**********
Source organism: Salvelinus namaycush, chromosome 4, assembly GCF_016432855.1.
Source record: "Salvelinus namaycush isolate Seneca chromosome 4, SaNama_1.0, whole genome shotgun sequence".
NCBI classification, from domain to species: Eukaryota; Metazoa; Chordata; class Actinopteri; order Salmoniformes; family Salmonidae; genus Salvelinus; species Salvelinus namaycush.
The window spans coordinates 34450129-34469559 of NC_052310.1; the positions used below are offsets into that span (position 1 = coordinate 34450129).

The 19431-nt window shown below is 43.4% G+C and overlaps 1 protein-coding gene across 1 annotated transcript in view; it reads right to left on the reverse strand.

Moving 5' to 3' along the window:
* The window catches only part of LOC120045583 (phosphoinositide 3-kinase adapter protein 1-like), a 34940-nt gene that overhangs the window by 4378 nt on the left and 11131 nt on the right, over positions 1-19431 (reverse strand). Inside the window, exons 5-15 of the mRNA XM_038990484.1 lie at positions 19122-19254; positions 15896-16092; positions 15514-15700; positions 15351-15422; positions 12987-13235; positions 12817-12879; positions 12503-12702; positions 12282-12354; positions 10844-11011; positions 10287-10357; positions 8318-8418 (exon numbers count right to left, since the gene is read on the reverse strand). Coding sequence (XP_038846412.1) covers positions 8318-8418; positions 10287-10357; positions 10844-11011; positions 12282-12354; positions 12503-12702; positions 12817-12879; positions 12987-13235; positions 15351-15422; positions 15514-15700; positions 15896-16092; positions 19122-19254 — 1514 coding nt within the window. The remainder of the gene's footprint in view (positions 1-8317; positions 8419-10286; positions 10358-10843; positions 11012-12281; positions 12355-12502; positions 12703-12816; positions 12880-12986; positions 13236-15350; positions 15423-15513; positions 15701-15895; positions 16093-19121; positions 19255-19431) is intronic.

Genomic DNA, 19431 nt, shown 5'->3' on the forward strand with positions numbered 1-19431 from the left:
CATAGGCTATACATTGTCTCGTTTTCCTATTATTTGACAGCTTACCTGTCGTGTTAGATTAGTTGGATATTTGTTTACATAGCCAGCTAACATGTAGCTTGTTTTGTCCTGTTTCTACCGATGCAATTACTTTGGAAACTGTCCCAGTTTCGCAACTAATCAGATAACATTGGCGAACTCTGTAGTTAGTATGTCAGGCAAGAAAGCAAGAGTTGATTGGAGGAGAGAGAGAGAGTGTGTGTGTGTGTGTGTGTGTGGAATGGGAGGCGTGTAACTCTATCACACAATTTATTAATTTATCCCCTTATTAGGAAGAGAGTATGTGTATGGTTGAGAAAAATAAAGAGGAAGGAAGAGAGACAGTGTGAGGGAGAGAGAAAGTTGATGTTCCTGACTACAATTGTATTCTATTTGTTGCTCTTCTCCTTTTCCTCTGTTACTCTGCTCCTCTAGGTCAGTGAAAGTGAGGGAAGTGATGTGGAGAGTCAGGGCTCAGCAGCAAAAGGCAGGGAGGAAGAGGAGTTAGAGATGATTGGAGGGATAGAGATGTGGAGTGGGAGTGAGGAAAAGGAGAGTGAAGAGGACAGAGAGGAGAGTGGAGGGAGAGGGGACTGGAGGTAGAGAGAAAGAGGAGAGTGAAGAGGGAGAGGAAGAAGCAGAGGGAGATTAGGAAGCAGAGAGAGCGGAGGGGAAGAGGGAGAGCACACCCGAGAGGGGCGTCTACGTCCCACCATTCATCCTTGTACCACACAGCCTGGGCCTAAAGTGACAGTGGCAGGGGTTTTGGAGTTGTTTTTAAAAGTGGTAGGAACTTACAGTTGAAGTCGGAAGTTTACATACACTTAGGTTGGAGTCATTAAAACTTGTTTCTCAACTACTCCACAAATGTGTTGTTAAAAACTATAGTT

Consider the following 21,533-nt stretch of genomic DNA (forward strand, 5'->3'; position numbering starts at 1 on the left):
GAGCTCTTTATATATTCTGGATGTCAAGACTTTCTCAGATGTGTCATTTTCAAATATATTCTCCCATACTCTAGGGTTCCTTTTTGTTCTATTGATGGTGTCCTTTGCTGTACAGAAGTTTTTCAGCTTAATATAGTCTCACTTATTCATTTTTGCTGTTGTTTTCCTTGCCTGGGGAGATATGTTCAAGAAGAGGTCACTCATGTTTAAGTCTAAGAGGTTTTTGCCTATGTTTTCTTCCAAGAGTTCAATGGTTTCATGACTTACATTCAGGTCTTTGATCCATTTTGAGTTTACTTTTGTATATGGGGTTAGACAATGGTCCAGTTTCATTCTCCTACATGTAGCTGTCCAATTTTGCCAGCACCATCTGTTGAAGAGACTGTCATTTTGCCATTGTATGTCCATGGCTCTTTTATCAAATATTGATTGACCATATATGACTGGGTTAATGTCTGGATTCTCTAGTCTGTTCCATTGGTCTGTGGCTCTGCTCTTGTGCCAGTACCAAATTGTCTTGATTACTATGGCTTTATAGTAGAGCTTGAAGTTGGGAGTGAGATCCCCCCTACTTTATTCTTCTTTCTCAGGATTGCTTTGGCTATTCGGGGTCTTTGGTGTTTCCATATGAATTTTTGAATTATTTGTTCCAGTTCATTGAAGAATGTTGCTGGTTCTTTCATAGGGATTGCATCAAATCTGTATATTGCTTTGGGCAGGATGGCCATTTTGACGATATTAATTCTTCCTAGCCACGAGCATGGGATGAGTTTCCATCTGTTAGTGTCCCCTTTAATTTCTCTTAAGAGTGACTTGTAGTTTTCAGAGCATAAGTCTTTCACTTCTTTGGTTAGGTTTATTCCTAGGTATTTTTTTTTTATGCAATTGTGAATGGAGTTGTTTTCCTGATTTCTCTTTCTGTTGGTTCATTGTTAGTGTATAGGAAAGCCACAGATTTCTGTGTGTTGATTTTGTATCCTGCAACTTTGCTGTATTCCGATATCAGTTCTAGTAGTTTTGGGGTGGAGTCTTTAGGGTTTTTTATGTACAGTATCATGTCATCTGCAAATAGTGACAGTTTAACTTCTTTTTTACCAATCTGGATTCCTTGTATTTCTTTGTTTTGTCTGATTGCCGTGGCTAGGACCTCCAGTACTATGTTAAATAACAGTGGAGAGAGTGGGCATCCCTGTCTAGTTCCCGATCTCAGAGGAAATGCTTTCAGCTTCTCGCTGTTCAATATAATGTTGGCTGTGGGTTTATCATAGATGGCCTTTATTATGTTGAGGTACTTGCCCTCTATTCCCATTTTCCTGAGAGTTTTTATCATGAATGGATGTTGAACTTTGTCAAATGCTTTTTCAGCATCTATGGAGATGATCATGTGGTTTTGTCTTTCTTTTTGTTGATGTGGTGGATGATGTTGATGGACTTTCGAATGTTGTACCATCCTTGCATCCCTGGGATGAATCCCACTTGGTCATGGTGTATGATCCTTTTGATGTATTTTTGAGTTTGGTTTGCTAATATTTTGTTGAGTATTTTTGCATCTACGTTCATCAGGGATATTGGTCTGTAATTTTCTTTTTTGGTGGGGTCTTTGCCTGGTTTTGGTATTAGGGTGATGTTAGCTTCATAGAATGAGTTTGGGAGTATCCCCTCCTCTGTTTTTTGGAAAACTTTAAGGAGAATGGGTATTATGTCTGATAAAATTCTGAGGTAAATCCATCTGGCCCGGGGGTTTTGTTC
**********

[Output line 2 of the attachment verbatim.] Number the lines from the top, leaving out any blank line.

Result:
Source record: "Salvelinus namaycush isolate Seneca chromosome 4, SaNama_1.0, whole genome shotgun sequence".